I’ve always needed to have books around me, quantities of them, ever since I can remember. There may be something pathological about it. When I was a boy, the eldest child of literate but not bibliophile parents, in a big enough house in suburban Cheshire, most of my pocket money went on books – Billy Bunter, Jennings, William, War Picture Library, Biggles, Arthur Ransome, bird books. In the 1950s I used to order Puffin books by post from the catalogue, the pleasure of unwrapping the parcel rivalling the discovery of a new book in a Christmas stocking. For my ninth or tenth birthday I asked for a glass-fronted bookcase, and loved to make rows of uniform jacketed hardbacks and bright Puffins. Writing now, I find all this rather odd. I didn’t know anybody else, child or adult, who acquired books, or collected anything seriously, even stamps. I got through quantities of library books each week, but that wasn’t the same as owning them myself. I suppose I felt that possession gave me a different kind of relationship with the stories the books contained; it certainly brought me closer to the kind of life I enjoyed imagining for myself, living in a rambling old house in the country with secret passages, or, more often, in a tall terrace in London, with high dark rooms full of untidy piles of books and wildly interesting – more interesting than my parents – grown-ups. I felt more at home in that world than I did in the one I was required to inhabit, which seemed lacklustre and ordinary, and the rows of books became a defence against normality as well as a way to escape from it. It functioned as a sort of carapace, almost as character-armour in the Reichian sense. The sight of the books, the feel of them, their colour and their smell were a reliable source of pleasure and comfort separate from but always associated with the narratives and locations to which they provided access.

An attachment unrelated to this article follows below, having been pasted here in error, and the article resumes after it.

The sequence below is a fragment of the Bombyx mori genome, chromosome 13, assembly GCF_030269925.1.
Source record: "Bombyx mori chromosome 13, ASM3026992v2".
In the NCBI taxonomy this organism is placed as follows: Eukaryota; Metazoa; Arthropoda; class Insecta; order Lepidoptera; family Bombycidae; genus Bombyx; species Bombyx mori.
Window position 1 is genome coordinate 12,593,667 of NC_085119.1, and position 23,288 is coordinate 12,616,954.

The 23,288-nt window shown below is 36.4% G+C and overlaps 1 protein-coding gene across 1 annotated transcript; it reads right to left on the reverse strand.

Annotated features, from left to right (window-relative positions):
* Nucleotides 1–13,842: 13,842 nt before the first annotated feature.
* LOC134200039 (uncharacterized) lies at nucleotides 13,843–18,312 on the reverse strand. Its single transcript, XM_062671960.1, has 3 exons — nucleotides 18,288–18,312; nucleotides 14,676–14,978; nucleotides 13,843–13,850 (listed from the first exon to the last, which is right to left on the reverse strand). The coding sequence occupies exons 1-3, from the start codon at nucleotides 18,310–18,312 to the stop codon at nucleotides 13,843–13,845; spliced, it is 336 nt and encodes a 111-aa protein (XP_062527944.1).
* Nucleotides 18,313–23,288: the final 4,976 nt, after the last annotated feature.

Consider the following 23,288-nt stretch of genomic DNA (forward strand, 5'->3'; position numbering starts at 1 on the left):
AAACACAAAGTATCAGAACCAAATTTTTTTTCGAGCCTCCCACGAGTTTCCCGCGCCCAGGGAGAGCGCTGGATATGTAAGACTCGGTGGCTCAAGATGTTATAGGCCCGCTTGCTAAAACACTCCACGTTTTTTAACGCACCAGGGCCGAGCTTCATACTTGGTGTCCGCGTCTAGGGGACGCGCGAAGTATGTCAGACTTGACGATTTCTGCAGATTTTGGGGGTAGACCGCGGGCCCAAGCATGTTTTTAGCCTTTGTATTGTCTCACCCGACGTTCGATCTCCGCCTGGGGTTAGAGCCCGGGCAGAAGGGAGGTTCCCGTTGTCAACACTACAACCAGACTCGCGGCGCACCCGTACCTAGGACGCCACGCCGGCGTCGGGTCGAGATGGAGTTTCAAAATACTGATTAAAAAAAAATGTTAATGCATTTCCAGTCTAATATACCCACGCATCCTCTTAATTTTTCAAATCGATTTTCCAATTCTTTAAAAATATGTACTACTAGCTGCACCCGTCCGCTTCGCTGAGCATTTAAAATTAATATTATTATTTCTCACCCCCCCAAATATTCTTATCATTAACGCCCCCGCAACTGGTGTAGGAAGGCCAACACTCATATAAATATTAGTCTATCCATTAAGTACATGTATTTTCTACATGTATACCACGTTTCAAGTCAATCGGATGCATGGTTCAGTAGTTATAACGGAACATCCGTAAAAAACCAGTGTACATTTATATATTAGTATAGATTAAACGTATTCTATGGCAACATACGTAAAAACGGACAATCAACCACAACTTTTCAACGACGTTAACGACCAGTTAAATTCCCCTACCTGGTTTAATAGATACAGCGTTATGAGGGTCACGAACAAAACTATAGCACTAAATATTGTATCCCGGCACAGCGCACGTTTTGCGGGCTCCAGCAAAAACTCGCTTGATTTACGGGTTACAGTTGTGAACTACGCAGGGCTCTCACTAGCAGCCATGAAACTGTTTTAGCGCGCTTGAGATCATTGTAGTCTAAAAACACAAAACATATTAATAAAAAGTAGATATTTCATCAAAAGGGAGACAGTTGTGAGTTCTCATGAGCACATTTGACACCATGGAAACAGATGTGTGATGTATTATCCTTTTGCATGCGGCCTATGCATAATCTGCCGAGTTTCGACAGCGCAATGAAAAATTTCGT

Source: London Review of Books –